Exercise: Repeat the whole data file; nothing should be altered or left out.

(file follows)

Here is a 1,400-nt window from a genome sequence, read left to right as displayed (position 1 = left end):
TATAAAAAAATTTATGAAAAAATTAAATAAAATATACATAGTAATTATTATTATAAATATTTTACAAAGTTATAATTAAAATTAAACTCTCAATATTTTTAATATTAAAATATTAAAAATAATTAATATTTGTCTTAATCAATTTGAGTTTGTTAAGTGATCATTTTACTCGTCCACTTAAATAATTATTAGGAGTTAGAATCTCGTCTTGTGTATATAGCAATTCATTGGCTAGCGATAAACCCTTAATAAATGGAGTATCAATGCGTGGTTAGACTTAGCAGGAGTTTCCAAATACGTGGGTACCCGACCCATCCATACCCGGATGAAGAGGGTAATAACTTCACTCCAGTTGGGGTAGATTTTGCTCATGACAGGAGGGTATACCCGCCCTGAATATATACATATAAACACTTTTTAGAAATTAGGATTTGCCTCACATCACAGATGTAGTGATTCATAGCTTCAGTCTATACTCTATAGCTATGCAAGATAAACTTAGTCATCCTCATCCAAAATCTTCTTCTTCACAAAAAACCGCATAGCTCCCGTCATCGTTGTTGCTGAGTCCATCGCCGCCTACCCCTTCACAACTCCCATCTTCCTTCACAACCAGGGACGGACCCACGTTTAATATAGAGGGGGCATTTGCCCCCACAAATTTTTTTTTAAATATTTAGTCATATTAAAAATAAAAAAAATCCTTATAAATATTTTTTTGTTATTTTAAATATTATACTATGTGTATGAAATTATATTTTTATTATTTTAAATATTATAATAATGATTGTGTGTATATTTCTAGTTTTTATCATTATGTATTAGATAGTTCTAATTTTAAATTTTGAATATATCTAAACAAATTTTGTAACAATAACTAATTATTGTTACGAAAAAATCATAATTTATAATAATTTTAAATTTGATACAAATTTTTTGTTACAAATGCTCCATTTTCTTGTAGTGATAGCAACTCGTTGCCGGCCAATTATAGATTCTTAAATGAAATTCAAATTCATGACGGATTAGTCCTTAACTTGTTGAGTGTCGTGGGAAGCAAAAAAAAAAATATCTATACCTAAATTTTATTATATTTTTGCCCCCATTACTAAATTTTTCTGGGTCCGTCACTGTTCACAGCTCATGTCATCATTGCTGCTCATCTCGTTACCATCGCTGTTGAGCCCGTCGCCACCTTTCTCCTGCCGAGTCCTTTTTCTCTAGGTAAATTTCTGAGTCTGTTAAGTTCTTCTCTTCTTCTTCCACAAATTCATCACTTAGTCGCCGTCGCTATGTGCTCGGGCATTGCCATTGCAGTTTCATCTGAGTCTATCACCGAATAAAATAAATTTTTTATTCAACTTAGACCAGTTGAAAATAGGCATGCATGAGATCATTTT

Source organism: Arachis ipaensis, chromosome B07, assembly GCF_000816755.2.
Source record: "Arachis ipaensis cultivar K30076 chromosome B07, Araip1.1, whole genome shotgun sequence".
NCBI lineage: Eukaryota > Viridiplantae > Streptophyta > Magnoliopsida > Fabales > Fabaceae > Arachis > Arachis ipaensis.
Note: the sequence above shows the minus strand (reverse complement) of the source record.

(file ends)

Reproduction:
Here is a 1,400-nt window from a genome sequence, read left to right as displayed (position 1 = left end):
TATAAAAAAATTTATGAAAAAATTAAATAAAATATACATAGTAATTATTATTATAAATATTTTACAAAGTTATAATTAAAATTAAACTCTCAATATTTTTAATATTAAAATATTAAAAATAATTAATATTTGTCTTAATCAATTTGAGTTTGTTAAGTGATCATTTTACTCGTCCACTTAAATAATTATTAGGAGTTAGAATCTCGTCTTGTGTATATAGCAATTCATTGGCTAGCGATAAACCCTTAATAAATGGAGTATCAATGCGTGGTTAGACTTAGCAGGAGTTTCCAAATACGTGGGTACCCGACCCATCCATACCCGGATGAAGAGGGTAATAACTTCACTCCAGTTGGGGTAGATTTTGCTCATGACAGGAGGGTATACCCGCCCTGAATATATACATATAAACACTTTTTAGAAATTAGGATTTGCCTCACATCACAGATGTAGTGATTCATAGCTTCAGTCTATACTCTATAGCTATGCAAGATAAACTTAGTCATCCTCATCCAAAATCTTCTTCTTCACAAAAAACCGCATAGCTCCCGTCATCGTTGTTGCTGAGTCCATCGCCGCCTACCCCTTCACAACTCCCATCTTCCTTCACAACCAGGGACGGACCCACGTTTAATATAGAGGGGGCATTTGCCCCCACAAATTTTTTTTTAAATATTTAGTCATATTAAAAATAAAAAAAATCCTTATAAATATTTTTTTGTTATTTTAAATATTATACTATGTGTATGAAATTATATTTTTATTATTTTAAATATTATAATAATGATTGTGTGTATATTTCTAGTTTTTATCATTATGTATTAGATAGTTCTAATTTTAAATTTTGAATATATCTAAACAAATTTTGTAACAATAACTAATTATTGTTACGAAAAAATCATAATTTATAATAATTTTAAATTTGATACAAATTTTTTGTTACAAATGCTCCATTTTCTTGTAGTGATAGCAACTCGTTGCCGGCCAATTATAGATTCTTAAATGAAATTCAAATTCATGACGGATTAGTCCTTAACTTGTTGAGTGTCGTGGGAAGCAAAAAAAAAAATATCTATACCTAAATTTTATTATATTTTTGCCCCCATTACTAAATTTTTCTGGGTCCGTCACTGTTCACAGCTCATGTCATCATTGCTGCTCATCTCGTTACCATCGCTGTTGAGCCCGTCGCCACCTTTCTCCTGCCGAGTCCTTTTTCTCTAGGTAAATTTCTGAGTCTGTTAAGTTCTTCTCTTCTTCTTCCACAAATTCATCACTTAGTCGCCGTCGCTATGTGCTCGGGCATTGCCATTGCAGTTTCATCTGAGTCTATCACCGAATAAAATAAATTTTTTATTCAACTTAGACCAGTTGAAAATAGGCATGCATGAGATCATTTT

Source organism: Arachis ipaensis, chromosome B07, assembly GCF_000816755.2.
Source record: "Arachis ipaensis cultivar K30076 chromosome B07, Araip1.1, whole genome shotgun sequence".
NCBI lineage: Eukaryota > Viridiplantae > Streptophyta > Magnoliopsida > Fabales > Fabaceae > Arachis > Arachis ipaensis.
Note: the sequence above shows the minus strand (reverse complement) of the source record.